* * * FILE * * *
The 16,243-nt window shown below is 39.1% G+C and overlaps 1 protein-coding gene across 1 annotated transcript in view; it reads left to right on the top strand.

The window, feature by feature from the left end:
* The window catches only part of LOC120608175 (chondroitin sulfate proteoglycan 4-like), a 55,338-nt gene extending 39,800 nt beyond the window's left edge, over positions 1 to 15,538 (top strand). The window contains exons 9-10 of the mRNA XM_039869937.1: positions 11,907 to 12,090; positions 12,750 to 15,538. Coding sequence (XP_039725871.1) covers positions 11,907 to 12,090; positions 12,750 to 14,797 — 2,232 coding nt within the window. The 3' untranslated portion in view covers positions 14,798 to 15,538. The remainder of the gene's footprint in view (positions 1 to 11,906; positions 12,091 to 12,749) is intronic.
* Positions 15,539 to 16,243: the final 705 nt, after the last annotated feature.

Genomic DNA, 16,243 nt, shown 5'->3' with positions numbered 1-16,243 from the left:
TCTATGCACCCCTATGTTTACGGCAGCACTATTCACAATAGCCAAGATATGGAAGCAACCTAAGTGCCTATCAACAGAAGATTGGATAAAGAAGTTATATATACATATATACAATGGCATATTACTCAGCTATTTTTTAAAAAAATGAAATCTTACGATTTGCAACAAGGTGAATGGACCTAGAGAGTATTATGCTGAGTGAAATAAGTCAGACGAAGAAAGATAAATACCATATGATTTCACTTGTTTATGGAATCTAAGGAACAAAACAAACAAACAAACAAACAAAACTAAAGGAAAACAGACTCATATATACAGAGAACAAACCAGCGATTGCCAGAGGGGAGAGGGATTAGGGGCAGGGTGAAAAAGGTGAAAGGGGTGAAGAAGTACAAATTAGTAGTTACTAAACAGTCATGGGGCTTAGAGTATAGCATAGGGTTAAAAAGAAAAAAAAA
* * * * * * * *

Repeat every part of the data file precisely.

The 16,243-nt window shown below is 39.1% G+C and overlaps 1 protein-coding gene across 1 annotated transcript in view; it reads left to right on the top strand.

The window, feature by feature from the left end:
* The window catches only part of LOC120608175 (chondroitin sulfate proteoglycan 4-like), a 55,338-nt gene extending 39,800 nt beyond the window's left edge, over positions 1 to 15,538 (top strand). The window contains exons 9-10 of the mRNA XM_039869937.1: positions 11,907 to 12,090; positions 12,750 to 15,538. Coding sequence (XP_039725871.1) covers positions 11,907 to 12,090; positions 12,750 to 14,797 — 2,232 coding nt within the window. The 3' untranslated portion in view covers positions 14,798 to 15,538. The remainder of the gene's footprint in view (positions 1 to 11,906; positions 12,091 to 12,749) is intronic.
* Positions 15,539 to 16,243: the final 705 nt, after the last annotated feature.

Genomic DNA, 16,243 nt, shown 5'->3' with positions numbered 1-16,243 from the left:
TCTATGCACCCCTATGTTTACGGCAGCACTATTCACAATAGCCAAGATATGGAAGCAACCTAAGTGCCTATCAACAGAAGATTGGATAAAGAAGTTATATATACATATATACAATGGCATATTACTCAGCTATTTTTTAAAAAAATGAAATCTTACGATTTGCAACAAGGTGAATGGACCTAGAGAGTATTATGCTGAGTGAAATAAGTCAGACGAAGAAAGATAAATACCATATGATTTCACTTGTTTATGGAATCTAAGGAACAAAACAAACAAACAAACAAACAAAACTAAAGGAAAACAGACTCATATATACAGAGAACAAACCAGCGATTGCCAGAGGGGAGAGGGATTAGGGGCAGGGTGAAAAAGGTGAAAGGGGTGAAGAAGTACAAATTAGTAGTTACTAAACAGTCATGGGGCTTAGAGTATAGCATAGGGTTAAAAAGAAAAAAAAA